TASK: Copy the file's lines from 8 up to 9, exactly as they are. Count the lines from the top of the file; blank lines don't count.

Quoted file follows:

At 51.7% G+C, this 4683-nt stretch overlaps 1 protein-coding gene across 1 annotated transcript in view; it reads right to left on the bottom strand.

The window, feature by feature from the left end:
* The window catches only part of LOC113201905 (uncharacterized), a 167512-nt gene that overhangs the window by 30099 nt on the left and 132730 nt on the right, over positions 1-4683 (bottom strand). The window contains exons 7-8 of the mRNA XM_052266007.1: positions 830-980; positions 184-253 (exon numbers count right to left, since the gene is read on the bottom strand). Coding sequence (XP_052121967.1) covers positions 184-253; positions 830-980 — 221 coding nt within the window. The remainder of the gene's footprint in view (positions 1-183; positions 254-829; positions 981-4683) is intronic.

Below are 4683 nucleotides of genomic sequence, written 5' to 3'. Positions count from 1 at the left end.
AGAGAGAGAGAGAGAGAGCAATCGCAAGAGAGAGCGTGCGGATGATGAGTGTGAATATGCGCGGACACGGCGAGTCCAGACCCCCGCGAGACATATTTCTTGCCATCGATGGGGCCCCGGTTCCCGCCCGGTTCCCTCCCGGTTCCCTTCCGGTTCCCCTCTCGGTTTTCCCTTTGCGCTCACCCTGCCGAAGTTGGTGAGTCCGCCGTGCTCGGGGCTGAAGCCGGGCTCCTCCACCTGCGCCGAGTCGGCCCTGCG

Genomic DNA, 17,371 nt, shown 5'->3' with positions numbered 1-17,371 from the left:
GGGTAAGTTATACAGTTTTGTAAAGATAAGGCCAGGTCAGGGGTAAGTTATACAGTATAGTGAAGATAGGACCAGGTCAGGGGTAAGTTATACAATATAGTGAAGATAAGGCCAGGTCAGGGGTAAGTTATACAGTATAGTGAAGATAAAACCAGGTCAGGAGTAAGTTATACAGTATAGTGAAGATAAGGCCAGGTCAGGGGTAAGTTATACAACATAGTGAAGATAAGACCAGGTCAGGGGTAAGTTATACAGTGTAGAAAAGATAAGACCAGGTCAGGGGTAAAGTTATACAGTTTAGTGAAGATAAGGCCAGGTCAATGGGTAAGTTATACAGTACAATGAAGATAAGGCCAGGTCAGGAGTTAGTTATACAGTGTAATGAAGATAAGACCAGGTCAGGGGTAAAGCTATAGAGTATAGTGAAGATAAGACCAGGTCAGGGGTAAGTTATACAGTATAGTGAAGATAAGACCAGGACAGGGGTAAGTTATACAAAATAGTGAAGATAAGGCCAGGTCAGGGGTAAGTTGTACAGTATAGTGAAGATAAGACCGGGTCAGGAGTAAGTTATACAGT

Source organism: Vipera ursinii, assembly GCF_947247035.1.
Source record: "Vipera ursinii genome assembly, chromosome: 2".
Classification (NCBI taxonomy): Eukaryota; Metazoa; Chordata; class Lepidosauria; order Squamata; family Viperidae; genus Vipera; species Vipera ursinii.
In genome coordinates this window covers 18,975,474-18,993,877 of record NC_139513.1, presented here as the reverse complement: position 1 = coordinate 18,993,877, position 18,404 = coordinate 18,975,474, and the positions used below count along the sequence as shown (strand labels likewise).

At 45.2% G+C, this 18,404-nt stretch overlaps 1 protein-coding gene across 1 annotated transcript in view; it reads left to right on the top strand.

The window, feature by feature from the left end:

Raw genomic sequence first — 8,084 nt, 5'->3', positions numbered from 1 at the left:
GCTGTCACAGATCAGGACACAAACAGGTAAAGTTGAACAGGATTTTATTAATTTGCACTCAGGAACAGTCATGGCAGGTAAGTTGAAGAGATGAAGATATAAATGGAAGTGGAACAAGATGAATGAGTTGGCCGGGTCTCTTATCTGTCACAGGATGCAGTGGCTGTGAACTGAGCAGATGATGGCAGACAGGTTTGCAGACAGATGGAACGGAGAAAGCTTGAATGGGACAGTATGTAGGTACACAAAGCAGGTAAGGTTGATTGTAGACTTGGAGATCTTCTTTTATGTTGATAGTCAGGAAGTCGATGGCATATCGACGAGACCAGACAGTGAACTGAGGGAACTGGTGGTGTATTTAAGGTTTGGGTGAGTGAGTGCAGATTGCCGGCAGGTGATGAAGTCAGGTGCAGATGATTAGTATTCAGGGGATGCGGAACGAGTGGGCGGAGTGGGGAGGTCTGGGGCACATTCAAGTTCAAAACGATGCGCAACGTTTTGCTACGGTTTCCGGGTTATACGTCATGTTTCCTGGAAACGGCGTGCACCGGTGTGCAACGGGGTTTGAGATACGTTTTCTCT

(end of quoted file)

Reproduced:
Source organism: Vipera ursinii, assembly GCF_947247035.1.
Source record: "Vipera ursinii genome assembly, chromosome: 2".